“But spare your country’s flag”

The replica of Barbara Fritchie’s house in Frederick, Maryland is just 45 minutes from mine. Yet I had never visited it until this weekend. If you’re in the area, it’s worth the trip.

Fritchie’s story is well known, I think, to anyone who attended school in my era. I suspect, however, that students of more recent vintage know nothing about it. Stories of patriotism are so passe.

In 1862, Confederate troops marching through Frederick passed the house of 95 year-old Barbara Fritchie. The widow proudly displayed her American flag from an upstairs window (or was it her doorway?). A rebel soldier fired at her flag (or did he just threaten to?).

In response, Fritchie (or was it her much younger neighbor Mary Quantrell?) shouted at the troops. “Shoot if you must this old gray head, but spare your country’s flag,” is the line with which she is credited. Whereupon the rebel commander (was it Stonewall Jackson?) is said to have threatened to kill anyone who harmed Fritchie or her flag.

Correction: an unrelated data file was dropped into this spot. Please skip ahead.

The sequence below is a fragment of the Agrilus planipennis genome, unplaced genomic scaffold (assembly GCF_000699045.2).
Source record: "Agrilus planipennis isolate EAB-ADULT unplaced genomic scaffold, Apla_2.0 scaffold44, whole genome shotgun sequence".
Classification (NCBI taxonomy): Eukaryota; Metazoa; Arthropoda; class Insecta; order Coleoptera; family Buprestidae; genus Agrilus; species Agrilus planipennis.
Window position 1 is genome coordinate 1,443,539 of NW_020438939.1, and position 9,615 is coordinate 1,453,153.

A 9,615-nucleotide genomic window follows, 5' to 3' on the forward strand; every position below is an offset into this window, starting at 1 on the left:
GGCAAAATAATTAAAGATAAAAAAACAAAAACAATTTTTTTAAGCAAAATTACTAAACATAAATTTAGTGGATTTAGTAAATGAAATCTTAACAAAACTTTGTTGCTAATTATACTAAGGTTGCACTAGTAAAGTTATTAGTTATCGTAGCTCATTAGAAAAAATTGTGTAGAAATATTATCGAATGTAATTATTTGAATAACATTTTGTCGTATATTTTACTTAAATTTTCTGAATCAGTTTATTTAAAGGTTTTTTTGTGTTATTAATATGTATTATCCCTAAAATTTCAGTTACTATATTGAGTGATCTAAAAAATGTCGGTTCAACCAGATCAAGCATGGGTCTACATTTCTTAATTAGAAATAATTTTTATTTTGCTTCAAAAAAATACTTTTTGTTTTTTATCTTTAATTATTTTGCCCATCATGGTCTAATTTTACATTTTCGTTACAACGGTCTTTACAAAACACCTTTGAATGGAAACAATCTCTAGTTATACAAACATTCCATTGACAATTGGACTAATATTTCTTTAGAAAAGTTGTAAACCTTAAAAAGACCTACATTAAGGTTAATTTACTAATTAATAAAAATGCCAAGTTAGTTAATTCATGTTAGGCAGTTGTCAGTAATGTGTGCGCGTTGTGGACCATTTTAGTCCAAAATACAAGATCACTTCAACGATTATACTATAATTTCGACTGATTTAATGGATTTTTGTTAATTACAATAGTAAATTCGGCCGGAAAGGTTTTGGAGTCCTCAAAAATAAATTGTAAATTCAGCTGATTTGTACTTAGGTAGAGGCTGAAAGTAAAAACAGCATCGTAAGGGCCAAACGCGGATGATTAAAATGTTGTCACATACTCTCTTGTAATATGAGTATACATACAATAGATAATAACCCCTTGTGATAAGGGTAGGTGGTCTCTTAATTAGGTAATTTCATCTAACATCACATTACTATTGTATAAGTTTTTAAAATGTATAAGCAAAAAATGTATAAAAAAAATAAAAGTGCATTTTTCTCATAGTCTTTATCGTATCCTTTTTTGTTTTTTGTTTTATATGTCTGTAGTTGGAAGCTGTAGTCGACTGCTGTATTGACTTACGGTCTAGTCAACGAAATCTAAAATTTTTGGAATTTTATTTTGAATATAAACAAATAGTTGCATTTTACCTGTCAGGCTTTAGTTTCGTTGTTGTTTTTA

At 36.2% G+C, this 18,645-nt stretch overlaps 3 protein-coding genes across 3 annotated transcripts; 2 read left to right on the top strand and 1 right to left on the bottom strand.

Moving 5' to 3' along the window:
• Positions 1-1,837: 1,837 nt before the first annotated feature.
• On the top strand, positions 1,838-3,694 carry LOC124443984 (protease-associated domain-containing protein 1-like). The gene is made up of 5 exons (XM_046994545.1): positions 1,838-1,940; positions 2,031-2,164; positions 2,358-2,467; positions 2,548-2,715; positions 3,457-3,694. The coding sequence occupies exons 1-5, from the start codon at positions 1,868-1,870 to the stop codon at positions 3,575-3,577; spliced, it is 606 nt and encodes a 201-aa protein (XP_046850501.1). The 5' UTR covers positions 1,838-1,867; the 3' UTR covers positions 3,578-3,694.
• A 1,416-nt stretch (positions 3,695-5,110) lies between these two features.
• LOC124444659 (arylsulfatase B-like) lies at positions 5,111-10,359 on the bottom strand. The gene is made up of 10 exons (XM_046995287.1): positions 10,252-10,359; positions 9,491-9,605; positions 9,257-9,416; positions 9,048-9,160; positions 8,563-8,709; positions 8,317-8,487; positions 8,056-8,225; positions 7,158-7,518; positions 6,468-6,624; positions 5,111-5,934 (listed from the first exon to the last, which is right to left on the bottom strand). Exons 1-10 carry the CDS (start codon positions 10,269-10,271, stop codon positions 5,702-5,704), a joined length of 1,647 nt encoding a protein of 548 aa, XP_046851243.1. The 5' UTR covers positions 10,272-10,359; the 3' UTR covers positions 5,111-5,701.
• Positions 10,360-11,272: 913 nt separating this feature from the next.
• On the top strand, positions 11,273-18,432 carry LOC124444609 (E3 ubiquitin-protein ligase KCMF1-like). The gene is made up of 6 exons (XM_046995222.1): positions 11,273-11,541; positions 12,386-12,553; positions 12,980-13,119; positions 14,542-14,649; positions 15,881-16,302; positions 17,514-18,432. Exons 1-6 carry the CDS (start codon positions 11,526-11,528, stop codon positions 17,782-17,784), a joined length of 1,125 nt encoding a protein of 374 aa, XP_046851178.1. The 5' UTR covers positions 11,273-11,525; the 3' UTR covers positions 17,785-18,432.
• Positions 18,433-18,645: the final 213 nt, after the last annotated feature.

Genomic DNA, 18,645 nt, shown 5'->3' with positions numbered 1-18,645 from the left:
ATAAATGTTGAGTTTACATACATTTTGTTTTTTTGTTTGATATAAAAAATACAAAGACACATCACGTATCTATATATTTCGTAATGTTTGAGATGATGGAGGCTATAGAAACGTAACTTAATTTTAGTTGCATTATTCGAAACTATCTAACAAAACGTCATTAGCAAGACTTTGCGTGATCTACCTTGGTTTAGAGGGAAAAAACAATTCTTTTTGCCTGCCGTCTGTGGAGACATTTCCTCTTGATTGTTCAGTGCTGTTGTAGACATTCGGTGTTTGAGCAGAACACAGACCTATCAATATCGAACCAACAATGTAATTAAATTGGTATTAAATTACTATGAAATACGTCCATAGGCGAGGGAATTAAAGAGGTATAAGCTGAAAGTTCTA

A few months later, when he heard this story, the abolitionist poet John Greenleaf Whittier immortalized it in the poem “Barbara Fritchie.” He took advantage of poetic license. Just how much, we do not know.

The poem was taught to school children for at least a century, and not just in this country. British school children memorized it. Indeed, Winston Churchill recited it to President Roosevelt when the two visited the Fritchie house during World War II.

There is, actually, a British connection to Fritchie. Barbara’s husband John Fritchie was the son of a “Tory” — an American supporter of Great Britain during the Revolution. Frederick residents executed Fritchie’s father, who may or may not have engaged in some form of treachery.

Barbara’s family took pity on the son and hired him to help around the inn they ran. Eventually, Barbara, who was considerably older than John, married him.

Thus did the Fritchie name, once tarnished, become synonymous with gutsy American patriotism.